Sotheby's /Nov 4, 2010
€107,712.19 - €143,616.26
Find artworks, auction results, sale prices and pictures of Louis De Schryver at auctions worldwide.Go to the complete price list of works
Artworks in Arcadja41
Some works of Louis De SchryverExtracted between 41 works in the catalog of Arcadja
Auction: Christie's -Apr 23, 2012 - New YorkLot number: 52
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Louis Marie de Schryver (French, 1862-1942) Rue Royale, Paris signed 'Louis de Schryver 98.' (lower left) oil on canvas 22¼ x 32¾ in. (56.5 x 83.2 cm.) Louis Marie de Schryver's oeuvre offers a glimpse of the elegant life of the privileged class in fin-de-siècle Paris. His paintings capture the grand boulevards, bustling with flower vendors, fashionably dressed women and stylish horse-drawn carriages that characterized the City of Light in the Belle Époque. In Rue Royale, Paris, de Schryver depicts one of the city's most famous streets. A popular destination for the wealthy in turn-of-the-century Paris as well as today, Rue Royal is known for its luxury shops and restaurants. De Schryver playfully calls attention to the street's fashionable character by placing a shop sign with the word 'Modes' in the upper left of the painting. Below, two women, one clad in an elaborate turquoise hat and dress and the other in a similarly ornate purple ensemble, affirm the meaning of the sign. Just a few steps ahead, a wet nurse, wearing the traditional red bonnet of her profession, appears in an intricate rose-colored cloak, holding a baby in an equally extravagant white gown. The pink of the wet nurse's attire echoes in the exuberant flowers spilling over the vendor's cart while the purple hues of the single burst of lilacs are picked up in the violet dress of the woman at the center of the composition. This lavender lady signals to her chic friend in the horse drawn carriage, adding another narrative note to the already engaging image. Amidst these stylish, hurried Parisians, a single dog pauses at the lower edge of the canvas peering out at the viewer as if to invite us into the lively scene. We are led further into the composition by the rows of buildings that form plunging perspectival lines that terminate in the hazy grayish-blue outline of the Luxor Obelisk and the dome of L'Hôtel National des Invalides. With these recognizable monuments in the distance, de Schryver reminds us of Paris' rich cultural past in the midst of his image of buzzing contemporary life.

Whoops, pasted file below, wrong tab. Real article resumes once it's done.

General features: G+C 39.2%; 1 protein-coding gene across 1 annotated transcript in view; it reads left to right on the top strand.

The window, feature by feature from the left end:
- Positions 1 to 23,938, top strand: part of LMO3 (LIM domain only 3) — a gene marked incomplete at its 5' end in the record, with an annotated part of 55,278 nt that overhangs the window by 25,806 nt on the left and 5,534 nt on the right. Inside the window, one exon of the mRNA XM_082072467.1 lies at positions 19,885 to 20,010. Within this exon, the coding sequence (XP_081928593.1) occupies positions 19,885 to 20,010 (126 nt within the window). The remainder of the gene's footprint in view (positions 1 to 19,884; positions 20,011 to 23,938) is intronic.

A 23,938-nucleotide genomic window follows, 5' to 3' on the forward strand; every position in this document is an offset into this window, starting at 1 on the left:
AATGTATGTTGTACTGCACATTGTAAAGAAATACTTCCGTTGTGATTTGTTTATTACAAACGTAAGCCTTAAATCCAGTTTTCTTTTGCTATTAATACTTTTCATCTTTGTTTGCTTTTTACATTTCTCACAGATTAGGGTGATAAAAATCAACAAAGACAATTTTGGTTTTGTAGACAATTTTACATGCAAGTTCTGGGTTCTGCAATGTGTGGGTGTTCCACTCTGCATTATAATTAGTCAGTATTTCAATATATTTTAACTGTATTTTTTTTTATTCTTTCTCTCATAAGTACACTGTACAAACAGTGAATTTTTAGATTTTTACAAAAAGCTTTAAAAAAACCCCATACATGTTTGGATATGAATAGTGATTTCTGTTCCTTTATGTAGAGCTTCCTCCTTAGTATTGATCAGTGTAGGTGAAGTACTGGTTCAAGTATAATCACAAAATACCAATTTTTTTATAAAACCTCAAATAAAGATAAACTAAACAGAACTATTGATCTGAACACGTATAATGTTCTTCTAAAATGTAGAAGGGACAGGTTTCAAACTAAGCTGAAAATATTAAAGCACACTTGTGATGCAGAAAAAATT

Auction: Sotheby's -May 5, 2011 - New YorkLot number: 58
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LOT 58 LOUIS MARIE DE SCHRYVER FRENCH, 1862 - 1942 UN MARCHÉ AU XVIIIÈ SIÈCLE signed LOUIS DE SCHRYVER and dated 1900 (lower right) oil on canvas 120,000—150,000 USD 21 by 32 in. 53.3 by 81.2 cm Description signed LOUIS DE SCHRYVER and dated 1900 (lower right) oil on canvas PROVENANCE Private Collection, Akron, Ohio (since circa 1920)Thence by descent through the family to the present owner EXHIBITED Paris, Salon, 1900, no. 1196 CATALOGUE NOTE After his debut at the Salon of 1872 at the remarkableage of thirteen, de Schryver earned acclaim for his depictions ofParis' most recognizable sites: the fountains at the Place de laConcorde, the crowds of the Place de l'Opéra, and the grandedifices along the Champs-Élysées. As a member of the privilegedupper class, he innately understood the spirit of the Belle Époqueand the leisure activities of the fashionable set. De Schryverdeveloped a special interest in the many flower vendors in Paris,and chose them as the central subject of his oeuvre. While theseworks brought de Schryver international fame and patronage, in 1900he made a significant change in his production. As in the presentwork, he depicted flower sellers from eighteenth centuryParis -- their wagons overflowing with blooms and tables laden withripe fruit, all along the crooked, cobbled streets of the city inan earlier era, with its pre-Haussmann, plastered buildingsclustered together in various height and skewed angles. De Schryverprobably set his compositions in the past at the demand of hisgallery, Tedesco Frères; the nostalgic strategy could perhaps helpexpand his market and capitalize on the vogue for the bygone timeperiod. Whatever the inspiration, by stepping back in time, deSchryver took a creative leap forward. While his earlier works areclosely cropped, giving the viewer a fleeting glimpse of lifepassing in the crowded city, the present work offers a panoramicview. This allows the eye to meander among the market-goers, from arichly dressed couple who bargain for the best blooms, to a maidcarrying her dog (who gazes out at the viewer) as she inspects finefabrics and dainty shoes. In de Schryver's pre-1900 compositions,the bounteous and varied blossoms offered by the flower vendorsmirrored the costumes of the contemporary ladies whose salons andboudoirs he graced. In the present work, he expands on thisassociation, intricately decorating the rich silks and satins withfinely detailed floral embroidery.
Auction: Sotheby's -Jan 28, 2011 - New YorkLot number: 221